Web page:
From NRIs to The Show, Julks, Salazar earn roster spots

From NRIs to The Show, Julks, Salazar earn roster spots

2:08 AM UTC

HOUSTON — Corey Julks grew up going to Astros games. Now, he will make the Opening Day roster for the first time in his career, donning the jersey for his hometown team.

Neither Julks nor catcher César Salazar were on the 40-man roster entering Spring Training, but both performed well enough during Grapefruit League play to make Houston’s Opening Day roster.

Julks, the No. 30 Astros prospect per MLB Pipeline, went to Clear Brook High School in Friendswood, Texas, which sits about 30 minutes southeast of Minute Maid Park. He played college ball at University of Houston, where he earned First Team All-Conference honors during his sophomore and junior years.

Upon learning the news that he had made the Opening Day roster, the 27-year-old felt nothing but “pure excitement.” It’s a special, full-circle moment for Julks, who shared that Minute Maid Park was the only Major League stadium he could remember attending.

“Being a 5-year-old playing a game, and now, being able to say I made the Opening Day roster, dream come true,” said Julks. “It’s awesome — getting the opportunity to play for my hometown team. Watching them when I was a kid and now actually playing for them, I’m at a loss for words.”

Julks hit 31 home runs and had 89 RBIs while batting .270 last season with Triple-A Sugar Land. This spring, he hit .275 (11-for-40) with two home runs and 12 RBIs.

“He deserved it,” said manager Dusty Baker. “He’s come a long way. It hasn’t been easy. He hit 30 home runs last year. It’s hard to take that away from him. He’s worked hard on his defense. He’s worked hard on his throwing. You prefer a left-hander, but then, that’s only a side of a plate. If you can hit, you can hit on either side. We feel he can hit.”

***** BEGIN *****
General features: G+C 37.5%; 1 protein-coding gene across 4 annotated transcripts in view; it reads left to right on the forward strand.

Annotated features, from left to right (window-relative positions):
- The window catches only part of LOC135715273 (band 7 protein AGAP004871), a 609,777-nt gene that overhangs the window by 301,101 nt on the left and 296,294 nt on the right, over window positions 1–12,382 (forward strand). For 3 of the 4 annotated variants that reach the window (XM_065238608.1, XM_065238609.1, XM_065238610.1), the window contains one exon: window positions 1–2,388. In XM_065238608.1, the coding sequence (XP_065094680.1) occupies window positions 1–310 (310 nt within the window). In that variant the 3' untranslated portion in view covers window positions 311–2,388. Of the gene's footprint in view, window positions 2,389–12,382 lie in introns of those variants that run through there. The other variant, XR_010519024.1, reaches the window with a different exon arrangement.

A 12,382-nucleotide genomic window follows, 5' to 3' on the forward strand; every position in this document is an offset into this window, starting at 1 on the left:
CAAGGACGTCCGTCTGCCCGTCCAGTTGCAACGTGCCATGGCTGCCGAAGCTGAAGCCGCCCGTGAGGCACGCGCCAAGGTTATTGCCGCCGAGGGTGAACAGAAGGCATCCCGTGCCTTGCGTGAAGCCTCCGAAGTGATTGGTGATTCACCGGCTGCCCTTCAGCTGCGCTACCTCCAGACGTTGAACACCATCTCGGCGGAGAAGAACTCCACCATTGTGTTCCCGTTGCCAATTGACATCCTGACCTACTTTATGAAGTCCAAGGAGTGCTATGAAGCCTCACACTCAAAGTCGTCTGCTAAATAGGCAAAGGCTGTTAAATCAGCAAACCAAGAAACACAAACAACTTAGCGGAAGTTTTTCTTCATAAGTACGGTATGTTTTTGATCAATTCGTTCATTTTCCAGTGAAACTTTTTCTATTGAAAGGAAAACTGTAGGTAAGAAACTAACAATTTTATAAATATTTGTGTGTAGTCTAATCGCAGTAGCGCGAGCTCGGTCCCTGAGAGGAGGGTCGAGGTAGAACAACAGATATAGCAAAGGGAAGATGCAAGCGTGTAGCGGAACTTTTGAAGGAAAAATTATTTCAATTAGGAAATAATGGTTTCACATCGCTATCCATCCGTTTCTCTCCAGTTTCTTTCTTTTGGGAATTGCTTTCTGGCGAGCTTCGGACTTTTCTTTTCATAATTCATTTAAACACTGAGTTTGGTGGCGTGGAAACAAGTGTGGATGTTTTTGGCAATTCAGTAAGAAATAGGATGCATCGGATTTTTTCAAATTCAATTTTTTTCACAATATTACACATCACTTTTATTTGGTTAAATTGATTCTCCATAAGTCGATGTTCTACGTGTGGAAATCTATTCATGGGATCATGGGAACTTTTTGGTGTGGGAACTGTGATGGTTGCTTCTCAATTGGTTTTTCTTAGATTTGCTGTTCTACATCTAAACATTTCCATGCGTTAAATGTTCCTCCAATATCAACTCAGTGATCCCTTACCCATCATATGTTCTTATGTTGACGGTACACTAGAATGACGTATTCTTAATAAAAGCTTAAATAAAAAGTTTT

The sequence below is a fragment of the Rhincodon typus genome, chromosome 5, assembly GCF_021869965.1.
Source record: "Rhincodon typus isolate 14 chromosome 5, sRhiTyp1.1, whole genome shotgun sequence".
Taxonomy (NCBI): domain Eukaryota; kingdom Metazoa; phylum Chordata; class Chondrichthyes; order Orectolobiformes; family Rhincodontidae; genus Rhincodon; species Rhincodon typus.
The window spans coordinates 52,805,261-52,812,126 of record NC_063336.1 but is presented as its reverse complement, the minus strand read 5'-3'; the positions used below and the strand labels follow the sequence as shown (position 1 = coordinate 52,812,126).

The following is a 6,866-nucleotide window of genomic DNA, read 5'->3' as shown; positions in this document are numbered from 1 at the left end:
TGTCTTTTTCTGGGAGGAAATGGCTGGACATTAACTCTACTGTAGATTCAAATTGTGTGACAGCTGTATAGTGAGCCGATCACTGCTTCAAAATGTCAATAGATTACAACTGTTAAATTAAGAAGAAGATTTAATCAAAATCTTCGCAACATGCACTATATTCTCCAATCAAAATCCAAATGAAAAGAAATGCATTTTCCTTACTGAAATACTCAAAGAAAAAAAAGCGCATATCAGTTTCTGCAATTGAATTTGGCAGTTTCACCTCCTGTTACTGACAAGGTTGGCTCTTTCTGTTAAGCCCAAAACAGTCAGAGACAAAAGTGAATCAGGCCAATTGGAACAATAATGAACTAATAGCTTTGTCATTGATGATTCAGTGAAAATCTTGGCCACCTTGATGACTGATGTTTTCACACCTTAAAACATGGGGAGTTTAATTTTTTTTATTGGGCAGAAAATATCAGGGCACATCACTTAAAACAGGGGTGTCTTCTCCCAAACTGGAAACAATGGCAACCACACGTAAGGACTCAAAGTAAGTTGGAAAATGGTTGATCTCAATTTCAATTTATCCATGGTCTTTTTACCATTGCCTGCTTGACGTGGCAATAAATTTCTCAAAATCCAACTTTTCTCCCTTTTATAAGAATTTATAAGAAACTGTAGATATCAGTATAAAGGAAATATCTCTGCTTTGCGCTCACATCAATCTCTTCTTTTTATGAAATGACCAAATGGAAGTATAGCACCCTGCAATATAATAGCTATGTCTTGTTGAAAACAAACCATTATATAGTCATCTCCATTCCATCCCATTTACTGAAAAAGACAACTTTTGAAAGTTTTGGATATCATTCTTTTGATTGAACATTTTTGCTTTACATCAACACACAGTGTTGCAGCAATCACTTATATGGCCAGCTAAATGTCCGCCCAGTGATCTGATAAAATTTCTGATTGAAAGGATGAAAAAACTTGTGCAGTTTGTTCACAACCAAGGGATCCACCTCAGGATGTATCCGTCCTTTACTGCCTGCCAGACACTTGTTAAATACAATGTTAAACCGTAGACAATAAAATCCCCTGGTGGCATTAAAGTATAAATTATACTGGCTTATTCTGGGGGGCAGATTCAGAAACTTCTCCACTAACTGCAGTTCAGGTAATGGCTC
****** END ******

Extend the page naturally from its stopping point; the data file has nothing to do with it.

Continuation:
As for why Julks made the team over another non-roster invitee to Spring Training, outfielder Justin Dirden (No. 9 Astros prospect), general manager Dana Brown believed that Dirden needed more at-bats at Triple-A, where he played just 32 games last season. Dirden had a very good spring, batting .324 (11-for-34) with two home runs.

“Julks had performed a lot in Triple-A,” said Brown. “They both are very talented outfielders who we feel like will be a big part of this moving forward. We felt like Julks had more Minor League experience and put up big numbers in Triple-A.”

As for Salazar, he was surprised to make the Opening Day roster.

“I wasn’t expecting it,” said Salazar. “I came here to Spring Training to do my job and try to show that I can help the team win. It is unreal. It’s an unreal feeling.”

Salazar described himself as an “emotional” but “good mess,” before Houston’s final exhibition against Sugar Land on Tuesday when he received the news.

“They played it cool,” he said, speaking on the poker-faced deliveries of Baker and Brown. “Dana played it very cool, then he told me that I made the roster at the end. I couldn’t believe it. I thought I was in a dream.”

Salazar hit .265 with 16 home runs and 60 RBIs combined at Double-A Corpus Christi and Sugar Land in ‘22. During the spring, he was 6-for-21 with a home run.

According to Brown, Salazar was selected over catcher Korey Lee (No. 7 Astros prospect) because Lee needs consistent playing time. Lee went 4-for-25 with four RBIs with the Astros last season.

“At the end of the day, Korey has to play every day,” said Brown. “He’s a prospect. He’s a big-time, frontline guy with some power, so you can’t have guys like that sitting on the bench at the Major League level, so you have to give him playing time. Whereas Salazar is a backup catcher, and he fills that role better.”

In addition to Julks and Salazar, catcher Yainer Diaz (No. 2 Astros prospect) and pitchers Seth Martinez and Ronel Blanco made the Opening Day roster. The final decisions were very difficult, Brown said.

“That’s why we took it down to the wire,” he admitted. “I told all the guys when they came in, ‘Look, when you’re playing for a championship team, it’s not easy to make that team. I know some of you guys may be everyday players or extra players on some other rosters, but when the team is this good, it’s very difficult to make this team.’ I think all of them were positive and will go back to Triple-A and be ready to play when called on.”

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